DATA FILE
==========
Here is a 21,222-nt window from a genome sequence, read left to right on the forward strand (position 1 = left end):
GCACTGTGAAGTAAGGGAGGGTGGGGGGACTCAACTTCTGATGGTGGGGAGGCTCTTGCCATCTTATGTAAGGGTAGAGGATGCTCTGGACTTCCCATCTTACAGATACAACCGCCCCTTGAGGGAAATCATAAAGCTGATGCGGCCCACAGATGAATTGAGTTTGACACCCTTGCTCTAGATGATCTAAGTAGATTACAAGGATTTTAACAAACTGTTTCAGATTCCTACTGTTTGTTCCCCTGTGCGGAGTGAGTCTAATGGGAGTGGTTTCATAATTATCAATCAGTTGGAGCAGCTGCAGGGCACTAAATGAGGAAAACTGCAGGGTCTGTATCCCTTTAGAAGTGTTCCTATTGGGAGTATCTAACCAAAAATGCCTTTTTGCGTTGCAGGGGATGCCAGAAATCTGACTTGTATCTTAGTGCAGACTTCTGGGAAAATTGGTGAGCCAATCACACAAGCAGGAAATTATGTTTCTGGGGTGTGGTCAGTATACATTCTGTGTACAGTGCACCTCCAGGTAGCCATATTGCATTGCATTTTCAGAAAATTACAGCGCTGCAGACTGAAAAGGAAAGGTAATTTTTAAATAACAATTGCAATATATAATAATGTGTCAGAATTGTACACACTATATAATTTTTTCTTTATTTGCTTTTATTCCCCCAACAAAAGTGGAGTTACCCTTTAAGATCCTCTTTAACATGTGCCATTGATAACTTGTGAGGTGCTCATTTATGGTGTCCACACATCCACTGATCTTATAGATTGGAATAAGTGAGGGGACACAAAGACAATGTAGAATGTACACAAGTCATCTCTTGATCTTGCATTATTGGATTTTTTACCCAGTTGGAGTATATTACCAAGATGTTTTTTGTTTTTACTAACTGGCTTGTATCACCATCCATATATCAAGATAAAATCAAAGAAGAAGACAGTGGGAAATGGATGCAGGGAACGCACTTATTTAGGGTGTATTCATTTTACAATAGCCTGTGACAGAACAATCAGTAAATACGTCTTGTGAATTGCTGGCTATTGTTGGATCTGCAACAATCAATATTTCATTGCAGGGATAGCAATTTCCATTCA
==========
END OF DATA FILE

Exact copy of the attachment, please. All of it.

Here is a 21,222-nt window from a genome sequence, read left to right on the forward strand (position 1 = left end):
GCACTGTGAAGTAAGGGAGGGTGGGGGGACTCAACTTCTGATGGTGGGGAGGCTCTTGCCATCTTATGTAAGGGTAGAGGATGCTCTGGACTTCCCATCTTACAGATACAACCGCCCCTTGAGGGAAATCATAAAGCTGATGCGGCCCACAGATGAATTGAGTTTGACACCCTTGCTCTAGATGATCTAAGTAGATTACAAGGATTTTAACAAACTGTTTCAGATTCCTACTGTTTGTTCCCCTGTGCGGAGTGAGTCTAATGGGAGTGGTTTCATAATTATCAATCAGTTGGAGCAGCTGCAGGGCACTAAATGAGGAAAACTGCAGGGTCTGTATCCCTTTAGAAGTGTTCCTATTGGGAGTATCTAACCAAAAATGCCTTTTTGCGTTGCAGGGGATGCCAGAAATCTGACTTGTATCTTAGTGCAGACTTCTGGGAAAATTGGTGAGCCAATCACACAAGCAGGAAATTATGTTTCTGGGGTGTGGTCAGTATACATTCTGTGTACAGTGCACCTCCAGGTAGCCATATTGCATTGCATTTTCAGAAAATTACAGCGCTGCAGACTGAAAAGGAAAGGTAATTTTTAAATAACAATTGCAATATATAATAATGTGTCAGAATTGTACACACTATATAATTTTTTCTTTATTTGCTTTTATTCCCCCAACAAAAGTGGAGTTACCCTTTAAGATCCTCTTTAACATGTGCCATTGATAACTTGTGAGGTGCTCATTTATGGTGTCCACACATCCACTGATCTTATAGATTGGAATAAGTGAGGGGACACAAAGACAATGTAGAATGTACACAAGTCATCTCTTGATCTTGCATTATTGGATTTTTTACCCAGTTGGAGTATATTACCAAGATGTTTTTTGTTTTTACTAACTGGCTTGTATCACCATCCATATATCAAGATAAAATCAAAGAAGAAGACAGTGGGAAATGGATGCAGGGAACGCACTTATTTAGGGTGTATTCATTTTACAATAGCCTGTGACAGAACAATCAGTAAATACGTCTTGTGAATTGCTGGCTATTGTTGGATCTGCAACAATCAATATTTCATTGCAGGGATAGCAATTTCCATTCA